There are a variety of terms used interchangeably to describe the office of local church leadership and includes, “elder”, “bishop”, “pastor” and “overseer”. The predominant term is “elder”. The term overseer used here is from the Greek word “episkopos” and was a common designation commonly used in the Greek culture in reference to a variety of officials. Nothing in the use of this term violates the character of the biblical office of the local church leadership, in terms of the humble servant nature of the office. This was in contrast to other priestly or lordly titles. The fact that the apostles saw fit to utilize a term such as “overseer” as a synonym for “elder”, gives indication to the flexibility that was used in communicating among the Greek speaking people. However, while there was flexibility employed in the use of terms, we must take note as to the carefulness that the apostles used, under the guidance of the Holy Spirit in describing those with the responsibility of leading God’s people. This is also the same care applied to the terms describing the person and work of Jesus Christ and the Church. This is especially important because accuracy in the language used to describe the office of church leadership is critical to developing biblical thinking and practice. To get this wrong will place us in danger of drifting far from the biblical model of the church that Christ intended. And this is precisely what has happened over time as the church developed into a hierarchical model, far outside of the biblical model. The term “overseer” became known in a way far different from the usage in the New Testament, soon becoming known as the English term, bishop. This title of course came to refer to a high level church official who had charge over several churches and lower level clergy. Tragically, the original meaning of “episkopos” referring to a leader of the local church was lost. [1]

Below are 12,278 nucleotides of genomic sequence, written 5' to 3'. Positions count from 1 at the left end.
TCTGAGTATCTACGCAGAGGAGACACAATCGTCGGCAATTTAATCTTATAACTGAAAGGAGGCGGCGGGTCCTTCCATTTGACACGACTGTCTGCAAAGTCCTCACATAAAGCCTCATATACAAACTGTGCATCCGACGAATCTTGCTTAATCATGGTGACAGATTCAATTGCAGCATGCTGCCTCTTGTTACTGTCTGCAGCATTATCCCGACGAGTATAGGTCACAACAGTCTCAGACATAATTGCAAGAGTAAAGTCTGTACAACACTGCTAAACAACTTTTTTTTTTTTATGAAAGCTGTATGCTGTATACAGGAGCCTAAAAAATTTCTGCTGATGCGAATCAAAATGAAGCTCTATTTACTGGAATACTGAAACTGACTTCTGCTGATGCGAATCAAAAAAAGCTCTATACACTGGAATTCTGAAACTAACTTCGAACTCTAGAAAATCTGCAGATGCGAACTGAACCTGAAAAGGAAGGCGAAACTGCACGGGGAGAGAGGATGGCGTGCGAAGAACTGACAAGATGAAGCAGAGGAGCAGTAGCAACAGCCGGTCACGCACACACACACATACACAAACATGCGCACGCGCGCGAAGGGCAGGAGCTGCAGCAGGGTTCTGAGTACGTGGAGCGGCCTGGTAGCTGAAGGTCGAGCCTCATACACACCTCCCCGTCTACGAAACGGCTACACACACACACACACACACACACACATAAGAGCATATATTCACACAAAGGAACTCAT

This is why it is crucial to teach the congregation the meaning of the terms chosen to describe those in charge of the spiritual leadership in the church. It is imperative that the terminology reflect as closely as possible, the original terms and concepts described in the New Testament. As Strauch points out, “False teachers have had their greatest triumphs when they redefine biblical words in a way that is contrary to the original meaning.” These are sobering words that should provide a clarion call for the church to keep due vigilance and guard against loose interpretations and alternate meanings. This issue is true of many alternate definitions and redefinitions used to describe many other concepts and truths of the Christian faith as well. Strauch sites Greek grammarian, Nigel Turner: